Easter is the celebration of Jesus’ resurrection in the Christian calendar. The Hungarian Easter is a mixture of Christian traditions and Pagan rituals. All these mix with a modern fun element to celebrate Spring and rebirth. Good Friday, Easter Sunday and Monday are public holidays in Hungary and there are lots of festivities going on around the whole country.
Here we’ve collected the most important elements of Hungarian Easter, so you can see what the locals do.
Tradition of Sprinkling (‘locsolás’)
Probably the most popular traditions are egg painting and WATER sprinkling. Sprinkling is an old custom that used to be a form of courtship, involving girls of marriageable age and their suitors. Today the Hungarian boys still learn little rhymes and poems for Easter Monday. They recite these when they visit the girls and then ‘sprinkle’ them to make sure they become good wives and bear many children.
In older times this “sprinkling” involves buckets of cold water. Unfortunately, cheap perfumes now replaces the water. So as a result, women end up smelling like a toxic overload by the end of the day. This ritual has evolved to include acquaintances of all ages. Both young and older women get wet. Also they take pride in attracting as many ‘waterer’s’ as possible. In exchange, the male gets some colorful eggs, chocolate treats or cookies and a shot of ‘pálinka’ (Hungarian fruit brandy).
Hungarian Easter Eggs
Egg painting is one of the oldest traditions though this form of art is not exclusively Hungarian. Originally the eggs are red to symbolize the blood of Jesus. Throughout the centuries various techniques were in use. There were experiments with different colors and motifs. Finally the Hungarian-style egg painting became a craft in its own right. Each region of Hungary has its own unique and distinctive motives and color combinations. And there are also special techniques requiring manual dexterity.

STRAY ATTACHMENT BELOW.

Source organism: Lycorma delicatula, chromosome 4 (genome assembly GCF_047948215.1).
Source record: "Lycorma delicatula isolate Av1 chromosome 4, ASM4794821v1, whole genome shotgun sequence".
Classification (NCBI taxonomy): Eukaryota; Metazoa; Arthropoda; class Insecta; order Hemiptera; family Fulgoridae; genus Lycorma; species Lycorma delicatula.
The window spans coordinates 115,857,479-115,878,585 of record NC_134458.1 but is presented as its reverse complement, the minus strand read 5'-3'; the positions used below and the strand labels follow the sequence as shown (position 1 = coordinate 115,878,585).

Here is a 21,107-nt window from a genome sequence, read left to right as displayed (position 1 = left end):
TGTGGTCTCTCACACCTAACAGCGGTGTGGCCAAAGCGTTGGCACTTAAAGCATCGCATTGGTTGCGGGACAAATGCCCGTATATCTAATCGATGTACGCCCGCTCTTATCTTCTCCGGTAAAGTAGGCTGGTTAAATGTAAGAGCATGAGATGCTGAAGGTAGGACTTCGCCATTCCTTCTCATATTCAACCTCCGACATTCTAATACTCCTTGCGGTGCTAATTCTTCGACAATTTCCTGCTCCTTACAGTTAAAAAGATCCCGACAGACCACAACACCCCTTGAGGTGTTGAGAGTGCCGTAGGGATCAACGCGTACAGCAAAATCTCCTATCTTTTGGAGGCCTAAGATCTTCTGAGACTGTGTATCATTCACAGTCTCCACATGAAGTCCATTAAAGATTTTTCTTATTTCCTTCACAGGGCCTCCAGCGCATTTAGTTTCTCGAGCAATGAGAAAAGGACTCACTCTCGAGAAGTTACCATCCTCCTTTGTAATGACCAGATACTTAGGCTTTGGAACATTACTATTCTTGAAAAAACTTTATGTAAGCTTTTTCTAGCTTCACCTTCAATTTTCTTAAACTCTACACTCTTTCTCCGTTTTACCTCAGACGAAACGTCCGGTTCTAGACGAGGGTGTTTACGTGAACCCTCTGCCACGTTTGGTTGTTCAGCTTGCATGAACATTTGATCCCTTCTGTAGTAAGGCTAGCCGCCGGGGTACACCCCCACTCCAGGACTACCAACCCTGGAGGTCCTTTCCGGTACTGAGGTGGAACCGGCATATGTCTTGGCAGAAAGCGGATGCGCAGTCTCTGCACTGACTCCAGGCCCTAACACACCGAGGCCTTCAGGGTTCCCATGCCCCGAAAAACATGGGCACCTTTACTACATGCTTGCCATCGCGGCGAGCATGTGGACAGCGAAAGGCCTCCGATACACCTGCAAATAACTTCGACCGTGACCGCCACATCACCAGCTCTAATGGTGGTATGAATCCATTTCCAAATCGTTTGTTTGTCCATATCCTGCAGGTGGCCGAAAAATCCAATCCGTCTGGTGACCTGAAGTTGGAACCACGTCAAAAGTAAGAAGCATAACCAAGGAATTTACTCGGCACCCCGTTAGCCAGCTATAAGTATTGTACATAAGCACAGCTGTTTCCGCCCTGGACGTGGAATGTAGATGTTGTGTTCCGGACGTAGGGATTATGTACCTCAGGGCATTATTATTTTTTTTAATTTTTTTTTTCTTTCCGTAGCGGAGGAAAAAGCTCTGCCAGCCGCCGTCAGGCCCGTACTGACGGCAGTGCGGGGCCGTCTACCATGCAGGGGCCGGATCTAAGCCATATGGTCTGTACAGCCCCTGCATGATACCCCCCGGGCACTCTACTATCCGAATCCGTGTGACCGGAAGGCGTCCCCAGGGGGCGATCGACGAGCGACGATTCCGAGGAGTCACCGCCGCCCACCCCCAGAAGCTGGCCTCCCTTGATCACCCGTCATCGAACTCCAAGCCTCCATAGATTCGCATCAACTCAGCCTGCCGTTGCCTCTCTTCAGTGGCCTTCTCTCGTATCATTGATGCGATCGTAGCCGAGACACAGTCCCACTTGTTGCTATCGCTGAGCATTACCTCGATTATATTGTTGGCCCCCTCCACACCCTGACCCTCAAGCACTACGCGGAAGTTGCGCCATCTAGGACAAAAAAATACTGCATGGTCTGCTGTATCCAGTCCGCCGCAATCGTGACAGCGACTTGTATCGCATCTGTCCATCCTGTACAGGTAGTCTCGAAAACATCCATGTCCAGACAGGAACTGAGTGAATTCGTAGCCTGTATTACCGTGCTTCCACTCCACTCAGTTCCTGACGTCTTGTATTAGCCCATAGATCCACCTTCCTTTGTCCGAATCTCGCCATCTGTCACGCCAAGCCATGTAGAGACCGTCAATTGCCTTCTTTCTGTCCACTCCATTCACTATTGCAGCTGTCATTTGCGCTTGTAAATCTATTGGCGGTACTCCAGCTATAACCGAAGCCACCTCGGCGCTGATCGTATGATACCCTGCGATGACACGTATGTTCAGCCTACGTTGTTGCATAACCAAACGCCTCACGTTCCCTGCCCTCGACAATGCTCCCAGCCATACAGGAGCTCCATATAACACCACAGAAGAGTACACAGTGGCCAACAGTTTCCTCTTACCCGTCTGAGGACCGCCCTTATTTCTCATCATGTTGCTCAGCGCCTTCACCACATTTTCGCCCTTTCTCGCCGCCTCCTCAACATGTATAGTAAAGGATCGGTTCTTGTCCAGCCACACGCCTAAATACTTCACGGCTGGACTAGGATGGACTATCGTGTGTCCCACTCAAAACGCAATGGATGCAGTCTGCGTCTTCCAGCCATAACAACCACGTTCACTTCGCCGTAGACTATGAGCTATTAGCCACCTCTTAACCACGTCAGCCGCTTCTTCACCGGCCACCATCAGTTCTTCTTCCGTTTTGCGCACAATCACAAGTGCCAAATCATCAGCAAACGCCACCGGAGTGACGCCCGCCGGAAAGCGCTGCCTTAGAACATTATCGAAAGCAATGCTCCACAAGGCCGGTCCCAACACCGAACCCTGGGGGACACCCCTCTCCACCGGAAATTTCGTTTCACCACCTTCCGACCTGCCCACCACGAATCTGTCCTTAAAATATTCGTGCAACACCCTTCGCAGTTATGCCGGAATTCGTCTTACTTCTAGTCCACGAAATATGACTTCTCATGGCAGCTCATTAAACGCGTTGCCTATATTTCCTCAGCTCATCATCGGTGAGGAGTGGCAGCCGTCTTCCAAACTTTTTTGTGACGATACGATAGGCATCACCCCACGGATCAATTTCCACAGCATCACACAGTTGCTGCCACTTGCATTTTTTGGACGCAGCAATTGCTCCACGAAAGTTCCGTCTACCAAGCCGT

Before painting, the eggs are either boiled or the contents removed through little holes at each end. This way these little pieces of art can last longer. The whole family undertakes the decoration process on the Saturday so that by Sunday the best ones can decorate the Easter dinner table. And we eat the ugly failures for breakfast.
The Easter Bunny
The rabbit is a more recent attribute. It probably arrived in Hungary from a German cultural background in the 20th century. This Easter bunny visits Hungarian gardens on Easter Sunday and brings presents which are usually chocolate treats for the kids. Then they have to find these during an Easter Egg hunt. So why is the Hungarian Easter bunny is so special? Probably it is the only species of rabbits that lays eggs. And what is more, this bunny can lay chocolate eggs too!
As a matter of fact some people still fast before Easter. Because of this many people eat a traditional meat dish on Sunday to celebrate the end of Lent. The typical Hungarian Easter Sunday breakfast is a big deal. It includes slow cooked ham served with horseradish, boiled eggs and a special braided milk-loaf, called ‘kalács’. Finally everyone enjoys sweets and chocolates as they are an important part of the Easter diet.